"The author succeeds so well in making Dahlia seem like a real person that it's hard to feel ho-hum about her truncated life. Dahlia readily detects and rejects pity, so that's not an option here. How, then, are we readers to feel about a life ending too soon? Ms. Albert...faces the issue boldly in this novel." Dallas Morning News

"Give a brain tumor to a witty, sarcastic young Jewish woman who lives in a house her daddy bought for her in Venice, Calif., and spends her days watching TV, smoking pot and thinking about what her future might bring, and what do you get? The irreverent debut novel of Elisa Albert." The New York Post

"A powerful meditation on mortality, Albert's richly expressive novel possesses that rare quality of making life feel wholly real." Jewish Book World

"Elisa Albert has the unique gift of making bedmates out of humor and heartbreak. The Book of Dahlia is wonderful." — Gary Shteyngart, author of Absurdistan

"The Book of Dahlia does not go gently into that good night -- each line howls with pain and rage and laughter. It takes an unflinching look at terminal illness in our culture of sunny denial and doesn't let readers off the hook, either -- this book will bring you to your knees." Karen Russell, author of St. Lucy's Home For Girls Raised By Wolves

"Never maudlin, occasionally harrowing, and often hilarious, The Book of Dahlia is a dark, surprising wonder. Faced with her own imminent and unavoidable demise, Dahlia doesn't flinch -- but you will."
Kelly Braffet, author of Last Seen Leaving



Now in paperback

"Albert's protagonists are young Americans each imbued with an uncannily sharp voice, each boldly confronting their intricately conflicted lives, each looking on the world with convincing lucidity and reacting with moving joie de vivre." — The San Francisco Chronicle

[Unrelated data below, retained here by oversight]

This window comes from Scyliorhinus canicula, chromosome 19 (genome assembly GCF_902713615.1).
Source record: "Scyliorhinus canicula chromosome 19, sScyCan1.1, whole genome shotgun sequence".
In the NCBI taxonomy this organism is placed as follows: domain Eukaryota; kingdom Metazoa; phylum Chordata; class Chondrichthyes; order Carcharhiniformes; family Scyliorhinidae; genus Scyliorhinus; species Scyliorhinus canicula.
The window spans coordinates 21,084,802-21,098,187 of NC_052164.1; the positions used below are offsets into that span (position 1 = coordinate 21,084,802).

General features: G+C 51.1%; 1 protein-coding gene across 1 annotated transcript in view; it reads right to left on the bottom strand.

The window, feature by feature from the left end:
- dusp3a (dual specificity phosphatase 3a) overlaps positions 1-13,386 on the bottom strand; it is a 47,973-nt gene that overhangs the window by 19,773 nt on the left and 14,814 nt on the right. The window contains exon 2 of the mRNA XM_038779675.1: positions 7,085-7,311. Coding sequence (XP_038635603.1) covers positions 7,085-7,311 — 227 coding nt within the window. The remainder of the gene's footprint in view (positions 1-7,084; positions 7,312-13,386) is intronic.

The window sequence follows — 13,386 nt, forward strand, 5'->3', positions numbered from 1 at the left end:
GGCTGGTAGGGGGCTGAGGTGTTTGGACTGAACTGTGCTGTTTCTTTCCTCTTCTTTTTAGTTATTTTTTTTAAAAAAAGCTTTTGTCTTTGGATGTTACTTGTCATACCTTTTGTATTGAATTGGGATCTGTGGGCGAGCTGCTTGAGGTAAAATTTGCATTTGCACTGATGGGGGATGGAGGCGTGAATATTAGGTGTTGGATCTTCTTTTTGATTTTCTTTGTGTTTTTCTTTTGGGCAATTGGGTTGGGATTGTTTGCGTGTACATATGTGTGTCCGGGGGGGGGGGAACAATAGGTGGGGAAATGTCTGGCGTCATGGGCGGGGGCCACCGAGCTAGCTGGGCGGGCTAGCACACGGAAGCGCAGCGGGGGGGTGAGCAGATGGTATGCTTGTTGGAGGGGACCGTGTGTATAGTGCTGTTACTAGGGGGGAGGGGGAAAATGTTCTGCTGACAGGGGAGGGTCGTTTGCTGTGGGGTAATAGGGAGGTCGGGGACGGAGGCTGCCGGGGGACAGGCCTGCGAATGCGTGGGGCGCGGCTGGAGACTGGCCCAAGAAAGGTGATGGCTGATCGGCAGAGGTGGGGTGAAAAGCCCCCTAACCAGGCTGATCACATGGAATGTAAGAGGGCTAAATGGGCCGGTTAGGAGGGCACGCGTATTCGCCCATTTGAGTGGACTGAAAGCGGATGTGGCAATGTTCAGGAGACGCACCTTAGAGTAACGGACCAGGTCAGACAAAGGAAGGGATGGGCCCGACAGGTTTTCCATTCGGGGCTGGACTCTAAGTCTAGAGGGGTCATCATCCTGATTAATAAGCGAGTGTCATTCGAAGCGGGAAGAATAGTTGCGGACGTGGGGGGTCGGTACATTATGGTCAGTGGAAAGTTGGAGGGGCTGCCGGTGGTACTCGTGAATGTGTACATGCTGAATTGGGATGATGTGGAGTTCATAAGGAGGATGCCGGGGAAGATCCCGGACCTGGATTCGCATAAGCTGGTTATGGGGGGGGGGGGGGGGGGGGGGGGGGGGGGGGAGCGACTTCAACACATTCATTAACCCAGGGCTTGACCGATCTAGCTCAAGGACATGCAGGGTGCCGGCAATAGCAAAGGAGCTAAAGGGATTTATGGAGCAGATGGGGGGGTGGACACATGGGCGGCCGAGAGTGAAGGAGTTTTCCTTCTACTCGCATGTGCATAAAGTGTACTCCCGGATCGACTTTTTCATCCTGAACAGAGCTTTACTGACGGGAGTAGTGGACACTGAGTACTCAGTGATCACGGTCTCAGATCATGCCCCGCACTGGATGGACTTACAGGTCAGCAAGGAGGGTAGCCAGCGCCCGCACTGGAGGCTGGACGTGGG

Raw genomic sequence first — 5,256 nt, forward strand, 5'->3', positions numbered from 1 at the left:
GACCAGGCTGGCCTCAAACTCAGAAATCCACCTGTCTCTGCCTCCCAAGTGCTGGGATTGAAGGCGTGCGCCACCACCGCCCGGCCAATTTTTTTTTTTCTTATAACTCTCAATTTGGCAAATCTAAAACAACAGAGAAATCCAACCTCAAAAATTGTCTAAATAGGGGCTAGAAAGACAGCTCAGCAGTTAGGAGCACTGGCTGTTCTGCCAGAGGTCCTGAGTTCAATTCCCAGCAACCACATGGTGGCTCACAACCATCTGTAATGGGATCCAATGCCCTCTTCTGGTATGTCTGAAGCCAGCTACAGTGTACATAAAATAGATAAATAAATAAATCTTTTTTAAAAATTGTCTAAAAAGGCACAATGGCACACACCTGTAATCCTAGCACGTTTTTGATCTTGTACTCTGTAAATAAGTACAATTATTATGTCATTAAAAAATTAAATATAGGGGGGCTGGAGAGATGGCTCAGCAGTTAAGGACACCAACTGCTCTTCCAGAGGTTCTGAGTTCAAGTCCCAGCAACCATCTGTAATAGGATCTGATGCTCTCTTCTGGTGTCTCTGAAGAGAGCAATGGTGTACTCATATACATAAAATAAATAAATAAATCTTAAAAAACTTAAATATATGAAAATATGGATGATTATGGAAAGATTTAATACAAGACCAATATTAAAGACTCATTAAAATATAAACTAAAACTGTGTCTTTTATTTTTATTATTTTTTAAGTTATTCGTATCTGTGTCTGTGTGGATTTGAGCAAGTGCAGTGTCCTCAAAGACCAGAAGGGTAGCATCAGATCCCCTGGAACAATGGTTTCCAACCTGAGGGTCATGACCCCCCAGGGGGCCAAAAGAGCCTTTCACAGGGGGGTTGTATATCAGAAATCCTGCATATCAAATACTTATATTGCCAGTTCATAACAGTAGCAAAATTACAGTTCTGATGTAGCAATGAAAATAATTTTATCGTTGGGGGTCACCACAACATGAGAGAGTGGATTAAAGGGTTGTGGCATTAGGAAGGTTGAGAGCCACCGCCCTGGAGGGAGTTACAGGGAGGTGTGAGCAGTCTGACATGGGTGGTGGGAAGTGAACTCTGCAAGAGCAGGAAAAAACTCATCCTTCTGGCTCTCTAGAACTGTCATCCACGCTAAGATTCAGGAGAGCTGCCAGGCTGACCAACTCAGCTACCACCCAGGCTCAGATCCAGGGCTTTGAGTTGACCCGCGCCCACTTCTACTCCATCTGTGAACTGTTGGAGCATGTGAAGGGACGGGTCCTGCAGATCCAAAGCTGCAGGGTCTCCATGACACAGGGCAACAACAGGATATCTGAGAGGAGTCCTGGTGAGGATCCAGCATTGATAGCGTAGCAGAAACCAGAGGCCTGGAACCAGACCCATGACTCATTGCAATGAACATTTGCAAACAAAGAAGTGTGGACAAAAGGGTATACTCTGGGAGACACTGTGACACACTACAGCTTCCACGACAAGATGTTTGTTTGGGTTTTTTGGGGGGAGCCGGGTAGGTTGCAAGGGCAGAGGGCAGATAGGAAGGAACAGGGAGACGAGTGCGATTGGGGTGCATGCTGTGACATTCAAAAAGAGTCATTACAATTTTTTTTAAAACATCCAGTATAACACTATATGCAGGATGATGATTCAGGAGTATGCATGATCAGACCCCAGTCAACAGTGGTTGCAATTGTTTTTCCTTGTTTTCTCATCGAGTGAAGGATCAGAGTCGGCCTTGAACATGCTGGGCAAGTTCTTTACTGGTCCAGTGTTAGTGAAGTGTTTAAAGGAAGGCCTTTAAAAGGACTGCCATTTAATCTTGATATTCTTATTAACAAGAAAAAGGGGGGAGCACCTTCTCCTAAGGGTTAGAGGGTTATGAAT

"Elisa Albert is the real thing-funny, perceptive, quirky and possessed of a unique voice." — Erica Jong, author of Fear of Flying

"…[A] wonder-inducing blend of sharp humor, religious ambivalence, and caustic wisdom." — Time Out NY

"…[A] dark, witty and incisive take…" — Variety

"Albert is a spectacularly efficient writer, able to reveal more about her characters in a few well-chosen, beautifully phrased sentences than some authors can manage in an entire novel. The author's command of her craft should impress anyone who appreciates short fiction, and her characters are so singularly human that their power to charm and engage transcends religious affiliation. An exciting debut; sincerely touching, mordantly funny and superbly assured." — Kirkus, Starred Review, a "Hot Debut" of 2006

"Elisa Albert's debut story collection is truly worthy of the overused phrase 'razor sharp'. These 10 tales deal with Jewish themes, but don't go in expecting Manischewitz-sweet allegories of happy Hanukkahs. These are not your bubbe's bedtime stories. …THIS NIGHT is as unorthodox as it is satisfying."
— BUST Magazine